UK can run the press effectively thanks to athletically gifted big men, such as Marcus Lee. (photo by Chris Reynolds)

UK can run the press effectively thanks to athletically gifted big men, such as Marcus Lee. (photo by Chris Reynolds)

“I love the press,” Lee said. “The press is my best friend because I get to show my athleticism and my defensive ability.”

And if it worked once against the first team, why not try it again in the next game?

UK clamped down on Kentucky State in the second exhibition game, winning 111-58. The Cats again held their opponent to under 30 percent shooting for the game and even added 10 blocks to the mix.

Kentucky State head coach Darnell Williams lamented about UK’s size and speed, acknowledging that when combined, it makes life difficult for any team having to go against its defense.

“I’m just glad we don’t have to play another team like them all year,” Williams said. “They’ve got size, more size and players. Skal (Labissiere), long. Isaac Humphries, he’s huge. They’re a real good team.”

Coach Cal pointed out that the Thorobreds ran a different type of offense against the Cats than the Braves did, one which was more fast-paced.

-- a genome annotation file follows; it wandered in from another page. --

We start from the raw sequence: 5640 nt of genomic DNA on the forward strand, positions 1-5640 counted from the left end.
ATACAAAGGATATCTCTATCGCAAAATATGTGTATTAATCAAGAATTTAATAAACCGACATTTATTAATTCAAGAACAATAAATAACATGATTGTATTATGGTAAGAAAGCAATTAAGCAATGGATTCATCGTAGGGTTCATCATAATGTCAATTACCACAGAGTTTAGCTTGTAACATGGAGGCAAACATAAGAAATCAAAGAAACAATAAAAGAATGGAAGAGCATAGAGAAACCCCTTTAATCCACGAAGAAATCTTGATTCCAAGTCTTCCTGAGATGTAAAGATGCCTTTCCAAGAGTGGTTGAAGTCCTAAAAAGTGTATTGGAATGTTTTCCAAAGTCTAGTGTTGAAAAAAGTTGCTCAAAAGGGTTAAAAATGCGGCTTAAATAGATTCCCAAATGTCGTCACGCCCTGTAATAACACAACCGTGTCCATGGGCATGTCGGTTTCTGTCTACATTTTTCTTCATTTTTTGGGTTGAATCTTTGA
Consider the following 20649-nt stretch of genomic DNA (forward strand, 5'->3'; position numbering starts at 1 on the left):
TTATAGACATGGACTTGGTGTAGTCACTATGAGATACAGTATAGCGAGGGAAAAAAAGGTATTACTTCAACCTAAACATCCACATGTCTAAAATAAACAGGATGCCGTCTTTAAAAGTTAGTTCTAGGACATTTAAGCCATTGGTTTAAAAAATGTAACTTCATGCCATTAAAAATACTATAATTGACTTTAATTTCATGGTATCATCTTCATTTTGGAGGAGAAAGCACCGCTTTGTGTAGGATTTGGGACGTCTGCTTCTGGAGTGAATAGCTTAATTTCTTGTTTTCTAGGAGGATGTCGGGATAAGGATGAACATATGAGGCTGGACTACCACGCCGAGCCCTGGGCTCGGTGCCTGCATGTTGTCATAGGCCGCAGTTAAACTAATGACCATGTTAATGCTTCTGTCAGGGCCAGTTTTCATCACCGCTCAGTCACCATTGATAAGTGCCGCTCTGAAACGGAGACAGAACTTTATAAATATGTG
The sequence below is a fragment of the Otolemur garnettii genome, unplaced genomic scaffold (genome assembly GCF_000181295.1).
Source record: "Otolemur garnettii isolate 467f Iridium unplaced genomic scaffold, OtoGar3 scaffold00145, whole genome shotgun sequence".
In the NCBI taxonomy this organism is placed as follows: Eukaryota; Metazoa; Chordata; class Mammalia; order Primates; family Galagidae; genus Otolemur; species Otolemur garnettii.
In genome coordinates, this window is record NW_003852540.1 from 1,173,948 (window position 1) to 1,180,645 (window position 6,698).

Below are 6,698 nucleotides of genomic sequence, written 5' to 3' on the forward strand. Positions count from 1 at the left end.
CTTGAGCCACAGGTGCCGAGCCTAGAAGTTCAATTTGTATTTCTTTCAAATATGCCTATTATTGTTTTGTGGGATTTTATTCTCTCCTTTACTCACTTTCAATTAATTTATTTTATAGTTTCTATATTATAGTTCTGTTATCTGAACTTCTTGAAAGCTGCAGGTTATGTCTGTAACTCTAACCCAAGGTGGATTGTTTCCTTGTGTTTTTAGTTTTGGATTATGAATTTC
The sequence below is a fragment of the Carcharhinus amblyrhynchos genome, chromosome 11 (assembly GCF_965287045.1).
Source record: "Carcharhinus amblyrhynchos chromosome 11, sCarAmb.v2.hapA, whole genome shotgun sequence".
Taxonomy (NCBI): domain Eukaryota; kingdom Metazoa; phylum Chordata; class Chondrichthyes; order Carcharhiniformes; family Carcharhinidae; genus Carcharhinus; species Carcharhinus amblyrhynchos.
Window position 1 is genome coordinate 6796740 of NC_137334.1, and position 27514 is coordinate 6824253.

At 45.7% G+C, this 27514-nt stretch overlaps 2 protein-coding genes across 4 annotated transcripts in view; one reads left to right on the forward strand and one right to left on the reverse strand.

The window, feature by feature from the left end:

All the more information to process and analyze for the coach when considering what defense to run.

“If we’re being attacked, maybe that’s not the press we use,” Calipari said. “The press that we’re running is against a team that doesn’t want to pick up play. This team wanted to go. So a team like that, you don’t need the press as much, because they will run anyway. If it’s a team that wants to hold the ball a little bit, I know it’s a good press to use. But in this game we learned about our press. We’re working on the press and what they did is they gave me some stuff to look at to make us better.”

This time, Derek Willis stood out with his ability to run with the defense, with Calipari saying the junior forward “took minutes” with his performance. If you ask Willis about what he thinks about the scheme, he’ll nod and smile.

“I like it,” Willis said about the press. “I think that’s how we should play honestly. We’re all long and athletic. I think we just need to pick it up more on energy and we’ll be fine.”

But running at that constant speed throughout a game can be tiresome. That’s why Calipari wanted to test the endurance of his players in the two exhibition wins to see where they stand before Friday’s regular season opener against Albany.

But Calipari isn’t afraid to do whatever it takes to find what defensive scheme works best for the team, what press to run and who on the court can run it the best.

And with each opponent the Cats face, he’s getting closer to finding those answers.

“You can’t keep guys in seven straight minutes the way we’re playing if we’re going to press and run,” Calipari said. “But I have played guys. I think Brandon Knight played 37 minutes a game. I had two guards at UMass that played 38 and 39 minutes. I’ll do that, oh yeah. I will do that.”